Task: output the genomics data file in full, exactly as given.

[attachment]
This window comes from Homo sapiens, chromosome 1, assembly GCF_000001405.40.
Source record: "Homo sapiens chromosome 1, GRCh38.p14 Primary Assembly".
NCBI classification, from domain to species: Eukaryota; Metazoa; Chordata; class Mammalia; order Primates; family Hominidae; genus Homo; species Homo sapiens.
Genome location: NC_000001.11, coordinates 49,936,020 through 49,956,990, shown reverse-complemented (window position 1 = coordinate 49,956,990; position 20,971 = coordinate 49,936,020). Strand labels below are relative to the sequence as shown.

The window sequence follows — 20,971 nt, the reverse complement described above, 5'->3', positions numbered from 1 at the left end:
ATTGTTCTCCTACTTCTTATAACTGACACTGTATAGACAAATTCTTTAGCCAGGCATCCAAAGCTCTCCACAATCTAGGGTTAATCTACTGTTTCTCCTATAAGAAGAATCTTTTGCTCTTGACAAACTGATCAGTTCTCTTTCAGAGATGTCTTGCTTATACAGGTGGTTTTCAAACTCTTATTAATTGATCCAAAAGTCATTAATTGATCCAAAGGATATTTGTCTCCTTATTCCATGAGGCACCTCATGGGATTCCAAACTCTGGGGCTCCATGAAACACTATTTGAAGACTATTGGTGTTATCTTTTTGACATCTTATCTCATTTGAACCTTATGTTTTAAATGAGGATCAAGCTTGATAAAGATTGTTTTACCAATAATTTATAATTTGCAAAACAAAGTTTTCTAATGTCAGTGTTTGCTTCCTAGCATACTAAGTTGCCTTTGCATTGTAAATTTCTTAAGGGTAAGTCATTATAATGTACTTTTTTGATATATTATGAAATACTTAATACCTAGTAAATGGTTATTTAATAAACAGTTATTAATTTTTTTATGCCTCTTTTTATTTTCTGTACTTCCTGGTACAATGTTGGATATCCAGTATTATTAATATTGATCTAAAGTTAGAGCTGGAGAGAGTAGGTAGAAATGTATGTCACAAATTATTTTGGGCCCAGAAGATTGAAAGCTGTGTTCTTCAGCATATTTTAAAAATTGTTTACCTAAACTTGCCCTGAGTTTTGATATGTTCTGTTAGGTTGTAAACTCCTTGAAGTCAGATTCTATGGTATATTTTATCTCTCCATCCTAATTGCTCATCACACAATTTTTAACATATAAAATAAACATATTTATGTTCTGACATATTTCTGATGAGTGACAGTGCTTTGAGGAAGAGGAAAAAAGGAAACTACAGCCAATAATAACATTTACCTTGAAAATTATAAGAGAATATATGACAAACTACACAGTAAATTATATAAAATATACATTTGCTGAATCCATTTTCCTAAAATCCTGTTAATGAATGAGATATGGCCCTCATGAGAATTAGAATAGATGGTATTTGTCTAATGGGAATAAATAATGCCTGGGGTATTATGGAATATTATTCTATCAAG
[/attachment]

This window comes from Homo sapiens, chromosome 1, assembly GCF_000001405.40.
Source record: "Homo sapiens chromosome 1, GRCh38.p14 Primary Assembly".
NCBI classification, from domain to species: Eukaryota; Metazoa; Chordata; class Mammalia; order Primates; family Hominidae; genus Homo; species Homo sapiens.
Genome location: NC_000001.11, coordinates 49,936,020 through 49,956,990, shown reverse-complemented (window position 1 = coordinate 49,956,990; position 20,971 = coordinate 49,936,020). Strand labels below are relative to the sequence as shown.

The window sequence follows — 20,971 nt, the reverse complement described above, 5'->3', positions numbered from 1 at the left end:
ATTGTTCTCCTACTTCTTATAACTGACACTGTATAGACAAATTCTTTAGCCAGGCATCCAAAGCTCTCCACAATCTAGGGTTAATCTACTGTTTCTCCTATAAGAAGAATCTTTTGCTCTTGACAAACTGATCAGTTCTCTTTCAGAGATGTCTTGCTTATACAGGTGGTTTTCAAACTCTTATTAATTGATCCAAAAGTCATTAATTGATCCAAAGGATATTTGTCTCCTTATTCCATGAGGCACCTCATGGGATTCCAAACTCTGGGGCTCCATGAAACACTATTTGAAGACTATTGGTGTTATCTTTTTGACATCTTATCTCATTTGAACCTTATGTTTTAAATGAGGATCAAGCTTGATAAAGATTGTTTTACCAATAATTTATAATTTGCAAAACAAAGTTTTCTAATGTCAGTGTTTGCTTCCTAGCATACTAAGTTGCCTTTGCATTGTAAATTTCTTAAGGGTAAGTCATTATAATGTACTTTTTTGATATATTATGAAATACTTAATACCTAGTAAATGGTTATTTAATAAACAGTTATTAATTTTTTTATGCCTCTTTTTATTTTCTGTACTTCCTGGTACAATGTTGGATATCCAGTATTATTAATATTGATCTAAAGTTAGAGCTGGAGAGAGTAGGTAGAAATGTATGTCACAAATTATTTTGGGCCCAGAAGATTGAAAGCTGTGTTCTTCAGCATATTTTAAAAATTGTTTACCTAAACTTGCCCTGAGTTTTGATATGTTCTGTTAGGTTGTAAACTCCTTGAAGTCAGATTCTATGGTATATTTTATCTCTCCATCCTAATTGCTCATCACACAATTTTTAACATATAAAATAAACATATTTATGTTCTGACATATTTCTGATGAGTGACAGTGCTTTGAGGAAGAGGAAAAAAGGAAACTACAGCCAATAATAACATTTACCTTGAAAATTATAAGAGAATATATGACAAACTACACAGTAAATTATATAAAATATACATTTGCTGAATCCATTTTCCTAAAATCCTGTTAATGAATGAGATATGGCCCTCATGAGAATTAGAATAGATGGTATTTGTCTAATGGGAATAAATAATGCCTGGGGTATTATGGAATATTATTCTATCAAG